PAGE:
Asylum Seekers

justiceEach year, tens of thousands of foreign nationals in the United States apply for asylum, which provides refuge for those unable or unwilling to return to their home country for various reasons. For example, they may have faced past persecution in their country, or fear future persecution based on their race, religion, nationality, social status, or political opinion.

But the outcomes of asylum applications in immigration courts can vary significantly. Today’s WatchBlog discusses the U.S. asylum application process and the factors related to application outcomes.

Two ways asylum is granted

There are two types of asylum claims decided by immigration courts within the Department of Justice:

  • An affirmative claim is for when someone applies for—but is not granted—asylum by U.S. Citizenship and Immigration Services. The person can then be referred to an immigration court if he or she appears to not have valid immigration status.
  • A defensive claim is for when a foreign national in the United States is placed in removal proceedings, and claims asylum as a defense against being removed.

Figure 1: Department of Justice (DOJ) Executive Office for Immigration Review Process for Adjudicating Asylum Applications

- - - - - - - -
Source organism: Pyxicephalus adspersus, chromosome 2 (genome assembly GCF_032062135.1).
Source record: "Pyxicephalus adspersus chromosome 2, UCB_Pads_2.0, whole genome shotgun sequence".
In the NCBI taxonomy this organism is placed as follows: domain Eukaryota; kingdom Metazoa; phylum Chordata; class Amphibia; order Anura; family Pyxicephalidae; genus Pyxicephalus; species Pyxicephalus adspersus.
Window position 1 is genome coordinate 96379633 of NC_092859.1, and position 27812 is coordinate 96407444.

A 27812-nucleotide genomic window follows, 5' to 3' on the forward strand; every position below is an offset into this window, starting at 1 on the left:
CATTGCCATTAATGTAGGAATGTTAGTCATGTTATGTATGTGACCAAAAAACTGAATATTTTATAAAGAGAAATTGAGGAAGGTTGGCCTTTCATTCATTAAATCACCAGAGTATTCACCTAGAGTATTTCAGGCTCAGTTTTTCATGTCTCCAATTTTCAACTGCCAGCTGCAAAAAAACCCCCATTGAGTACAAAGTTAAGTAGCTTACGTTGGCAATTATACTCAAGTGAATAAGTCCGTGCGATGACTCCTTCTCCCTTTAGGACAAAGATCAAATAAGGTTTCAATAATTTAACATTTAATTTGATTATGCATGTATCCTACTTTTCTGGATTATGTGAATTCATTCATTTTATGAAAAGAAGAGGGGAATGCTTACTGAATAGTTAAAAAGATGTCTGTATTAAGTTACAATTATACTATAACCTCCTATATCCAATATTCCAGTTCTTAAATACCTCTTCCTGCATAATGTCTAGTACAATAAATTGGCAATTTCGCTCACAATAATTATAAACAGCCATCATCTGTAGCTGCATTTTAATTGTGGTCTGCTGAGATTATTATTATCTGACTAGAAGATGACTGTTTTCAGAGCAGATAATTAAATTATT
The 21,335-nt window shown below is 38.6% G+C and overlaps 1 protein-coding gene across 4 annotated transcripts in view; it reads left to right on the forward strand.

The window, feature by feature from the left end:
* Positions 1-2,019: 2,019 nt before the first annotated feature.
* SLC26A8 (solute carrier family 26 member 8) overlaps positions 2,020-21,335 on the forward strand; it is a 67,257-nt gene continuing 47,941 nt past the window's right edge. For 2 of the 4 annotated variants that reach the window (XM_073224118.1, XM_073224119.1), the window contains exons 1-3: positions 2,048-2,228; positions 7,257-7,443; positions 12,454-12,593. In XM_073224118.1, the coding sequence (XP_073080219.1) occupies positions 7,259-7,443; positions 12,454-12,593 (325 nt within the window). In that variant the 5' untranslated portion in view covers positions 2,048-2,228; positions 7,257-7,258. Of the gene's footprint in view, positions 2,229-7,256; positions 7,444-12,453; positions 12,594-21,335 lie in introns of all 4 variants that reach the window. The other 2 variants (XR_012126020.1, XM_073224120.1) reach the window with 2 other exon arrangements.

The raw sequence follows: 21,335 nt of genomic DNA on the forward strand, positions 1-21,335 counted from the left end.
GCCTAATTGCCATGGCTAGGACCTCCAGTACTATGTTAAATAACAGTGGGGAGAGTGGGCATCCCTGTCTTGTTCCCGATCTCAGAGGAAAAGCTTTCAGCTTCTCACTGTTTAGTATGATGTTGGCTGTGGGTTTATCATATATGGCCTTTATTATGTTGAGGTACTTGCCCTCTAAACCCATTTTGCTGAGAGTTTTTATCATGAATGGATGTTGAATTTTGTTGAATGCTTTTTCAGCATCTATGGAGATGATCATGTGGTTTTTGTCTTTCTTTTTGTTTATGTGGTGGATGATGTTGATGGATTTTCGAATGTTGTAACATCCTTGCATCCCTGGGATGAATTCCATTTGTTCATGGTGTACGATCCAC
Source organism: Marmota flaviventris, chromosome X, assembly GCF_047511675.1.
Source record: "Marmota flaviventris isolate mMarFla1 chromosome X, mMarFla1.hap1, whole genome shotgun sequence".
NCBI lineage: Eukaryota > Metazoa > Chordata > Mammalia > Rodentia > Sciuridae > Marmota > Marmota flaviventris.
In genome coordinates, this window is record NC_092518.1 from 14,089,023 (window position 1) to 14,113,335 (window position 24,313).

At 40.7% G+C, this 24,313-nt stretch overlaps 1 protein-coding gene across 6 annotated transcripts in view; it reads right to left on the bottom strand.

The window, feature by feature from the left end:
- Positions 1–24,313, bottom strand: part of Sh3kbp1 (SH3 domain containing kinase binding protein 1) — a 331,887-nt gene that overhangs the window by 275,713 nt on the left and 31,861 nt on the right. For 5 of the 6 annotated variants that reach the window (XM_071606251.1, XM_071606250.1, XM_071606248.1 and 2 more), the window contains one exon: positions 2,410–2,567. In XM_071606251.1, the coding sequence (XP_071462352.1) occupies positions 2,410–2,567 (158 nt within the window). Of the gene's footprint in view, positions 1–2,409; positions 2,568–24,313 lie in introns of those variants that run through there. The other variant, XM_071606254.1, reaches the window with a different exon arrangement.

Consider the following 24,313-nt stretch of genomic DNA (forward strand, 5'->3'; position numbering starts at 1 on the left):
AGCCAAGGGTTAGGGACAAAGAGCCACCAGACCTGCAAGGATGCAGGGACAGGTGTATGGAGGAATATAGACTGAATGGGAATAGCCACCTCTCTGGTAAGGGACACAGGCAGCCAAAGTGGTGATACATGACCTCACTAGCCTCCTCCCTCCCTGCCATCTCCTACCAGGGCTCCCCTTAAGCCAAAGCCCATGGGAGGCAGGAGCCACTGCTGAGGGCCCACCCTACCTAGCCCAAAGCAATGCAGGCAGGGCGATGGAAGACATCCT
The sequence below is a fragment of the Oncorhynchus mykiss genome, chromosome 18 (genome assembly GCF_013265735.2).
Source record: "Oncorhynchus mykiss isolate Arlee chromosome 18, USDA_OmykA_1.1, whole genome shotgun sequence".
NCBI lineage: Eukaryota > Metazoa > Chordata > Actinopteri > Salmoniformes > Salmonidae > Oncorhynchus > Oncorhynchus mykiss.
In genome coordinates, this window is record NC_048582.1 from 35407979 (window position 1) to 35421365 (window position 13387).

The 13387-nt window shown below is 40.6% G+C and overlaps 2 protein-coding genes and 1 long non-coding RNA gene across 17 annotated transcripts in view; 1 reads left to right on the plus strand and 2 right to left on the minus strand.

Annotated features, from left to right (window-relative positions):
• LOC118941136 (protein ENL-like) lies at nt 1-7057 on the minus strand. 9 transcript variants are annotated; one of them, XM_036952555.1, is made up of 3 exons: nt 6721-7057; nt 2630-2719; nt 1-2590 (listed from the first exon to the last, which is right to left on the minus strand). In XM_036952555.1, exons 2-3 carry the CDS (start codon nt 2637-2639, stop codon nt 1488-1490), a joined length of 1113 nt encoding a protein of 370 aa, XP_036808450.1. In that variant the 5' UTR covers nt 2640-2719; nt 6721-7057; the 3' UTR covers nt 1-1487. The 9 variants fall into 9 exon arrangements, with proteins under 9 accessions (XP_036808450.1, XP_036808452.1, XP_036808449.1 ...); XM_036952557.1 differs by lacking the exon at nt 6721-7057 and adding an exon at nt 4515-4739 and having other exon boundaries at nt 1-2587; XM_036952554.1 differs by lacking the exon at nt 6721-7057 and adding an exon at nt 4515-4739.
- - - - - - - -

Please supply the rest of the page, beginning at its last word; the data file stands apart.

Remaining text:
(Excerpted from GAO-17-72)

Outcomes of asylum applications

If granted asylum, an applicant may be eligible for federal, state, and local benefits; is authorized for employment; and can become a U.S. lawful permanent resident after one year.

We analyzed 595,795 affirmative and defensive asylum applications heard by judges at 28 (of 58) immigration courts between 1995 and 2014, and found that asylum grant rates varied over time. Grant rates for affirmative applications ranged from 21 to 44 percent and grant rates for defensive applications ranged from 15 to 26 percent, between 2008 and 2014.

Figure 4: Asylum Grant Rates, Fiscal Years 1995 through 2014

(Excerpted from GAO-17-72)

Grant rates also varied across judges and courts based upon location. For example, immigration court judges in New York, New York, granted over 50 percent of both affirmative and defensive applications, while judges in Atlanta, Georgia, and Omaha, Nebraska, granted less than 5 percent of both types of applications.  And within the New York court, judges granted asylum from a minimum of rate of 22 percent to a maximum rate of 83 percent for affirmative applicants.

Figure 7: Affirmative Asylum Grant Rates by Court, May 2007 through Fiscal Year 2014 Figure 8: Defensive Asylum Grant Rates by Court, May 2007 through Fiscal Year 2014

(Excerpted from GAO-17-72)

From our statistical analyses, we also identified a variety of factors that were associated with asylum grant rates. As one example, applicants were more likely to be granted asylum if they were represented by legal counsel—at a rate 3.1 times higher for affirmative applications and 1.8 times higher for defensive applications.

To learn more about the legal resources immigration courts offer to asylum applicants and our recommendation on how immigration courts can better measure the impact of these resources, check out our full report.


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